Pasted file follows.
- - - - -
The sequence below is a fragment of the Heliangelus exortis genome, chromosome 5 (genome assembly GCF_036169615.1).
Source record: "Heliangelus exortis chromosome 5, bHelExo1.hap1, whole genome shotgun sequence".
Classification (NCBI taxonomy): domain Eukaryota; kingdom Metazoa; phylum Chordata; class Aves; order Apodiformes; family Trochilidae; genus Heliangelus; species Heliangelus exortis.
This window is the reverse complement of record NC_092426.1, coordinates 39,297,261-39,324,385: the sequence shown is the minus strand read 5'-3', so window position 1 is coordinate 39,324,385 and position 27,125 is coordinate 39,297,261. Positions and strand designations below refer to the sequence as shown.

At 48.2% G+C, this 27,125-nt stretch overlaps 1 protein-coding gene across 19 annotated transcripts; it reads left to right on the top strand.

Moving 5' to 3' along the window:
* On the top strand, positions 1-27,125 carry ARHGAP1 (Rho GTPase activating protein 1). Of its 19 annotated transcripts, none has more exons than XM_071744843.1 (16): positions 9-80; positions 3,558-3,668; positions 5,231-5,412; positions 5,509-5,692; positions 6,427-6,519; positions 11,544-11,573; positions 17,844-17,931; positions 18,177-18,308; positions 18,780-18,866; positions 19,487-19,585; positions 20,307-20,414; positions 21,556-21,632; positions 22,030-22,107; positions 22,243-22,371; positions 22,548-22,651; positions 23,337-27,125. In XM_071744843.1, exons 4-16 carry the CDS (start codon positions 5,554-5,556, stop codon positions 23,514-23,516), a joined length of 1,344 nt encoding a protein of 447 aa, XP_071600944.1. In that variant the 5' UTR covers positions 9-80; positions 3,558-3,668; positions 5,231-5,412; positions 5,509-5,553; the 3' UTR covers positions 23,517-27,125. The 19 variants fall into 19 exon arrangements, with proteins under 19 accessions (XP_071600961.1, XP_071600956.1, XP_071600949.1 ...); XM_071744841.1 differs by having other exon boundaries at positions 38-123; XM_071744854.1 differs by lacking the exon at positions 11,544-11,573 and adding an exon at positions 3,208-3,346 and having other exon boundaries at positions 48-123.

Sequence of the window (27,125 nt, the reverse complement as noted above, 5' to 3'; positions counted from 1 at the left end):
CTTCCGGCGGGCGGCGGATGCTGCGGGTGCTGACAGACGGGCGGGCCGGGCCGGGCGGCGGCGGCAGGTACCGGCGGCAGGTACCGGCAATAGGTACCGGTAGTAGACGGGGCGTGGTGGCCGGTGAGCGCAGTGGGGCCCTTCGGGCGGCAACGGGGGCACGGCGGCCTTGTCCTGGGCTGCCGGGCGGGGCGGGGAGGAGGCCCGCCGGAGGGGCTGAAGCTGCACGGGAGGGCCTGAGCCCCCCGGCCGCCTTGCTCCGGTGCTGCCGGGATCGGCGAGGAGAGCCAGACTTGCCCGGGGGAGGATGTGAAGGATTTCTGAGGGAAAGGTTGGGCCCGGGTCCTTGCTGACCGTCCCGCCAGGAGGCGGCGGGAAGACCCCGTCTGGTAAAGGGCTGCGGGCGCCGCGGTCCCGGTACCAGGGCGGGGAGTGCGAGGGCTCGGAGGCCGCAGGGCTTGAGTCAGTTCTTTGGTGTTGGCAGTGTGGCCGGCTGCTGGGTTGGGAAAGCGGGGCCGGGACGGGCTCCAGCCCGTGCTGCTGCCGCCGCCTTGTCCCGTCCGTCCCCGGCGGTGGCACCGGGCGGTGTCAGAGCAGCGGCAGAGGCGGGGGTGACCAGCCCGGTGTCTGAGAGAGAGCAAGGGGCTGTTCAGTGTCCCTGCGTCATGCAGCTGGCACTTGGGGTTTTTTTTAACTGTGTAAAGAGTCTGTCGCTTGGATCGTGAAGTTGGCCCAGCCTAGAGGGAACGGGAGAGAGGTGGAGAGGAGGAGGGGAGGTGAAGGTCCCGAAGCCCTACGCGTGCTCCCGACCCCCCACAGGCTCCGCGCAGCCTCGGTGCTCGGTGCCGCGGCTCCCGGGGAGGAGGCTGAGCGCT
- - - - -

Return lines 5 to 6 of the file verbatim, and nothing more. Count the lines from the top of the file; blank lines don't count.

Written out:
At 48.2% G+C, this 27,125-nt stretch overlaps 1 protein-coding gene across 19 annotated transcripts; it reads left to right on the top strand.

Moving 5' to 3' along the window: